It also however makes sense to have disk pools ( ie at the filesystem level) to be a similar size that you already have so as to balance the data placement.
From: GRIDPP2: Deployment and support of SRM and local storage management [mailto:[log in to unmask]] On Behalf Of A.J.Martin
Sent: 17 July 2012 12:33
To: [log in to unmask]
Subject: Re: Best arrangement of RAID arrays
if you create logical partitions you are likely to get much poorer overall performance if you have a lot of read/write tasks because the heads will need to move a lot more, and the OS doesn't know the partitions are on the same physical drives.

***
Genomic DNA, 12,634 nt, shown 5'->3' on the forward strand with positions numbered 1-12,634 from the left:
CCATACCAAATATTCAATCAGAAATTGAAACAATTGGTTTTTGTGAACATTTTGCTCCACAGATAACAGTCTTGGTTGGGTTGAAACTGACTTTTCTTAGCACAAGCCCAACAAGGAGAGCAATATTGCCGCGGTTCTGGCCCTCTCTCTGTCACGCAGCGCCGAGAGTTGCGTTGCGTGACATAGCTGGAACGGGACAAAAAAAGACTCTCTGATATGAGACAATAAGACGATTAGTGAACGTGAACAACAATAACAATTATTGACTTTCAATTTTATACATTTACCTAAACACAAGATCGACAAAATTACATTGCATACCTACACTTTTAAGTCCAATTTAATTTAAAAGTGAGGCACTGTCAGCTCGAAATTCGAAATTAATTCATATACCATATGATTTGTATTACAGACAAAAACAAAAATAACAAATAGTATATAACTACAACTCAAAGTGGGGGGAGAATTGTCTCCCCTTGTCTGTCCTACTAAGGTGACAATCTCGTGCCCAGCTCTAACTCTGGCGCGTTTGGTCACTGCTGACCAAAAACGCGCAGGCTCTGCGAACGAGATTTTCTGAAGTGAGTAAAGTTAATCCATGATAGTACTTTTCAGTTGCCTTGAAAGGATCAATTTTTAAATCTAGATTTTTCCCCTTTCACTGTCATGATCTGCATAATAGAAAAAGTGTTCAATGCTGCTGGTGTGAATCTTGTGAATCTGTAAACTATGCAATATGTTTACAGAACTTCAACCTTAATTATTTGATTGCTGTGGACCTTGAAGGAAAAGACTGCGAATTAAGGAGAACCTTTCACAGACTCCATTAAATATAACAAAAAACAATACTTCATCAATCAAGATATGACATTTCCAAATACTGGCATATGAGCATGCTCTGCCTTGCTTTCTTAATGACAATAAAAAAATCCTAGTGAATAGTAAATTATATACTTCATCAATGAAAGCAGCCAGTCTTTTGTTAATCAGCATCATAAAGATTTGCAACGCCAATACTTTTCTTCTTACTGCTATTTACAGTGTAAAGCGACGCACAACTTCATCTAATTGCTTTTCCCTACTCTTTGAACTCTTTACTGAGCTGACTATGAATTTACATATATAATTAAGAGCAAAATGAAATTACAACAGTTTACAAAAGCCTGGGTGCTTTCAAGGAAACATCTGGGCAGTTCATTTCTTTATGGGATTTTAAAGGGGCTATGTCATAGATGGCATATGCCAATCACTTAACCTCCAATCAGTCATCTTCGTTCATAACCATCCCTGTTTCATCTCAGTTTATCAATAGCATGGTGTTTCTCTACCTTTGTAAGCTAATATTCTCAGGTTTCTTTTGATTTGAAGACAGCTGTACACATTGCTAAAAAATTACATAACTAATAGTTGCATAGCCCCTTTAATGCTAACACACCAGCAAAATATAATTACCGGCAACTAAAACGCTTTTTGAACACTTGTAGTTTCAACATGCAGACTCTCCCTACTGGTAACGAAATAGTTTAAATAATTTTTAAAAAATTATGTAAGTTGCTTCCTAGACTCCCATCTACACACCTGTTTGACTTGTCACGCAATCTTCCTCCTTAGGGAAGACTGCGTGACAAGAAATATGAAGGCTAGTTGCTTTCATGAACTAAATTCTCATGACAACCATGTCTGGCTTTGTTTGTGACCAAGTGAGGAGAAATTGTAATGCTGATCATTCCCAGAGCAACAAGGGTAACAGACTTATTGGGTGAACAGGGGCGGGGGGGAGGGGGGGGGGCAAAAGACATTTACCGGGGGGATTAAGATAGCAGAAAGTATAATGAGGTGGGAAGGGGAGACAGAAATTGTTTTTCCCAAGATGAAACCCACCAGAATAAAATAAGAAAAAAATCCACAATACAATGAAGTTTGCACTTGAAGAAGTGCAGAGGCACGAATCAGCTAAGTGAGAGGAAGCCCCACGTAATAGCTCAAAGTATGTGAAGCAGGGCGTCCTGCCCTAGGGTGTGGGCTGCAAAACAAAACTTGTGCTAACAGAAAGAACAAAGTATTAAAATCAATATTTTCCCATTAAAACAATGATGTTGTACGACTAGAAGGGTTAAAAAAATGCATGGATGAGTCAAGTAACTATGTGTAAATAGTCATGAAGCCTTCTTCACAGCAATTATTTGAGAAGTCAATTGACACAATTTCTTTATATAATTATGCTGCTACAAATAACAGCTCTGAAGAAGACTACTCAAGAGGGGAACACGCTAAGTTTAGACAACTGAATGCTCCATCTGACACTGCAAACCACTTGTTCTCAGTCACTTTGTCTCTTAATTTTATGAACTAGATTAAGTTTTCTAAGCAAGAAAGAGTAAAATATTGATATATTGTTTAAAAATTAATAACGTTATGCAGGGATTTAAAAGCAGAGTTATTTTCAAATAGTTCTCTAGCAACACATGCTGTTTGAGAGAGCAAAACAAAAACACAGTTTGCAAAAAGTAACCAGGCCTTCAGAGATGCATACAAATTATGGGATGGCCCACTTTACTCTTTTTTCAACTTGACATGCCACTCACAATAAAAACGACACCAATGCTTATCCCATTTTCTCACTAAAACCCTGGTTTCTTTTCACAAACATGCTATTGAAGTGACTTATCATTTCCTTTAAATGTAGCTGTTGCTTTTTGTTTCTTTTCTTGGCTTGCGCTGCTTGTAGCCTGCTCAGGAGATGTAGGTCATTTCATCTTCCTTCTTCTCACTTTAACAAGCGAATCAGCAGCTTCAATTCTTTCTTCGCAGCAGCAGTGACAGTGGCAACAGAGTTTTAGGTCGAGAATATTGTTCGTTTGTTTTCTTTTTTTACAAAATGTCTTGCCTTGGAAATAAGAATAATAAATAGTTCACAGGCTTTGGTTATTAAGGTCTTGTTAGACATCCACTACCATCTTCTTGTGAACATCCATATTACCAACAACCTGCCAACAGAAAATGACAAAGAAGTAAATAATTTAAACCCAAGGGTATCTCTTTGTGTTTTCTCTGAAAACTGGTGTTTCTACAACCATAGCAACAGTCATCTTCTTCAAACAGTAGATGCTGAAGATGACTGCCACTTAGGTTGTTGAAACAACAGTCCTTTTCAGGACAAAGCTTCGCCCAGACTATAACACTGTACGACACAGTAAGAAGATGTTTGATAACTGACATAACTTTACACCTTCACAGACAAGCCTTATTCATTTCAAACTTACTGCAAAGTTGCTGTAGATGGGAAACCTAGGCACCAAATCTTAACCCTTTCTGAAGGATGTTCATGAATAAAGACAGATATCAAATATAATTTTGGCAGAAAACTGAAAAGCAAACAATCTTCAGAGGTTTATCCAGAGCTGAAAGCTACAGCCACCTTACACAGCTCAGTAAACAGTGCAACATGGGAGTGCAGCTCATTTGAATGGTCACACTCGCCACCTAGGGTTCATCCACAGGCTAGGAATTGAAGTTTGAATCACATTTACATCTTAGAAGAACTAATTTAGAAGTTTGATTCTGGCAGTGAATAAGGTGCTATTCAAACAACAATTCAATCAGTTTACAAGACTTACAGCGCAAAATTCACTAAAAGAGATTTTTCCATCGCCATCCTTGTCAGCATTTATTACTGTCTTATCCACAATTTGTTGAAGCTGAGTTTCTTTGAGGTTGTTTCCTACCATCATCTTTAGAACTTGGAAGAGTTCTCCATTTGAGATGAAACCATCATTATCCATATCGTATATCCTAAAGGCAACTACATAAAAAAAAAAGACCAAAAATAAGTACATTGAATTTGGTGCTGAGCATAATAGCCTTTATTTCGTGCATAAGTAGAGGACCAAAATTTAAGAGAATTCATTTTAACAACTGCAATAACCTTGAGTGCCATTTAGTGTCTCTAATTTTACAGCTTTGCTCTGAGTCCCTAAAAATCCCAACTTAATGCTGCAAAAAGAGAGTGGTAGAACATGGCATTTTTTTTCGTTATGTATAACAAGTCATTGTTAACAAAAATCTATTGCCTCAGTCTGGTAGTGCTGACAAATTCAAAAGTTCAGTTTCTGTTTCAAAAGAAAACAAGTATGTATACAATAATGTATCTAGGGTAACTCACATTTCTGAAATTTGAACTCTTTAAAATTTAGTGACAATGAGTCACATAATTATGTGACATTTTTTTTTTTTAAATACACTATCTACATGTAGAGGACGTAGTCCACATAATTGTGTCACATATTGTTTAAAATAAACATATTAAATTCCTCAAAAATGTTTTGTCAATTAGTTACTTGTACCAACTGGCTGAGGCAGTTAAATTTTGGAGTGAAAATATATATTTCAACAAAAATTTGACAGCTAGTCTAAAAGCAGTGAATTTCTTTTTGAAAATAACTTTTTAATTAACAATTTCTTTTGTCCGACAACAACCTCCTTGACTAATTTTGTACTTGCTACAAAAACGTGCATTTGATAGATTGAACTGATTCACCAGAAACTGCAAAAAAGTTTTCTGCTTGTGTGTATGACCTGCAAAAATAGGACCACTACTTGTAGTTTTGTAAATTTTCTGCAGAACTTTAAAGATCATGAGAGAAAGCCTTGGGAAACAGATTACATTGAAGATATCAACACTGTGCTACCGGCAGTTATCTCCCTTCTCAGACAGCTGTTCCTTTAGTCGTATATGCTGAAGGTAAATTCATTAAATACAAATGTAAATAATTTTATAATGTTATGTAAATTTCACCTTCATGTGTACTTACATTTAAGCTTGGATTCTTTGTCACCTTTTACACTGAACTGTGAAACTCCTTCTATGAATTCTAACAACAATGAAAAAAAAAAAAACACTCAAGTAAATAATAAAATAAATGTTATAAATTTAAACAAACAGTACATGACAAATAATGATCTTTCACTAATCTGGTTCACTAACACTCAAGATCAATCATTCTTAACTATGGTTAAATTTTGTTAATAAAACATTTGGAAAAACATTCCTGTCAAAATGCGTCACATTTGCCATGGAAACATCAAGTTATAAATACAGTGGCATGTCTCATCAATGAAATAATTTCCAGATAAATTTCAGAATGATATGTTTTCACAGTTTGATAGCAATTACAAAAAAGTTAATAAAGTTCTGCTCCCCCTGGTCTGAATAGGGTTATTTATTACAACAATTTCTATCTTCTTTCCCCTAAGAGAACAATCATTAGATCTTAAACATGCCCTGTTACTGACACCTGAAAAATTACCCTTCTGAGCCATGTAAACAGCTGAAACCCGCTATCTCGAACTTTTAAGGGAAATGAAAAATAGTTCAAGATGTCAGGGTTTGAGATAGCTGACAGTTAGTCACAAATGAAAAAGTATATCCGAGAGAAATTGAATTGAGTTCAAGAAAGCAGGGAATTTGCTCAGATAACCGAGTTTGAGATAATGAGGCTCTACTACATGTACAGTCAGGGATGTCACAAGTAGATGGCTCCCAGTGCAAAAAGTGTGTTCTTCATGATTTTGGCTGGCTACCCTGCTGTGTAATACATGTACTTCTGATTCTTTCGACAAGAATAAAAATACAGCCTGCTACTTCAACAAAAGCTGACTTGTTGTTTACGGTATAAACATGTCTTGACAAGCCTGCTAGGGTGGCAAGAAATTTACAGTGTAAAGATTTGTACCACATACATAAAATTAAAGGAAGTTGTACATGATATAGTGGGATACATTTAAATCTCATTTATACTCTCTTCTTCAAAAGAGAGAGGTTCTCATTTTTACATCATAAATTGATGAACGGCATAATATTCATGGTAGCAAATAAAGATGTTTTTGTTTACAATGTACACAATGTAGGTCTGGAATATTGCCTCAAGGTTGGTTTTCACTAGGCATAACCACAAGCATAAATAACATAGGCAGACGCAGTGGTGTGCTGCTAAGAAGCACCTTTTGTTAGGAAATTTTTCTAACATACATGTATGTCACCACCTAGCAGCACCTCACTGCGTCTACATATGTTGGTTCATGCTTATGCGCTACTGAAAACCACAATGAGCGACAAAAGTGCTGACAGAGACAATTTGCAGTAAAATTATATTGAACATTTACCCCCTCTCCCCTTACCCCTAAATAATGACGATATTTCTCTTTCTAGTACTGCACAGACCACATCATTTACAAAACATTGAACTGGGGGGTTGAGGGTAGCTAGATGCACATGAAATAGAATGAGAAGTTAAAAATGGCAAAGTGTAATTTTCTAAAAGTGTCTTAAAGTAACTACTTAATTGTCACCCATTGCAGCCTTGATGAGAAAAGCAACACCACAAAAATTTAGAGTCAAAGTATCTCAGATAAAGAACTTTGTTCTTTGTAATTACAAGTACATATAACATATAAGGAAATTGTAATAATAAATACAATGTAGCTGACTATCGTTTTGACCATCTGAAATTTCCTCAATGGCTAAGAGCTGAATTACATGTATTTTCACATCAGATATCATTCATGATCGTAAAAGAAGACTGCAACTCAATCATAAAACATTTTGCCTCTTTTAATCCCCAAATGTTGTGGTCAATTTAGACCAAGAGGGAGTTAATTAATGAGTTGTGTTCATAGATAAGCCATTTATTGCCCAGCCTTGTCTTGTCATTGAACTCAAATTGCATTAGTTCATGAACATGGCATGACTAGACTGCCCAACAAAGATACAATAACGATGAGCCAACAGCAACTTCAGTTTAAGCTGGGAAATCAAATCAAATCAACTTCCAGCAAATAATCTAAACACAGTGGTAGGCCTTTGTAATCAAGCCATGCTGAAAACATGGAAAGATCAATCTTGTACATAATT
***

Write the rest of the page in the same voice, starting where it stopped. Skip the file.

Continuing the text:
I did some benchmarks measuring this with some of our old hardware which has 30x1TB HDD's when the ext3/4 limit was 8TB and saw much performance with the partitions mapping to independent RAID vols, although in the end we used logical partitions to maximize the available space.
On Tue, 17 Jul 2012, Mark Slater wrote:
> Hi All,
> At Bham, we're just about to partition our new RAID array and were
> wondering what the best partitioning system is. At present, our
> existing arrays are divided into logical drives of 5-10TB but we were
> wondering if there's any benefit to this or should we just leave them
> as one large partition (30GB in our case)? My gut feeling was to keep
> things the same (10Gb partitions) as this *may* make any draining that is required in the future a bit easier.
> Though if this draining is done on a file basis I guess it doesn't :)
> Any comment/suggestions are welcome!
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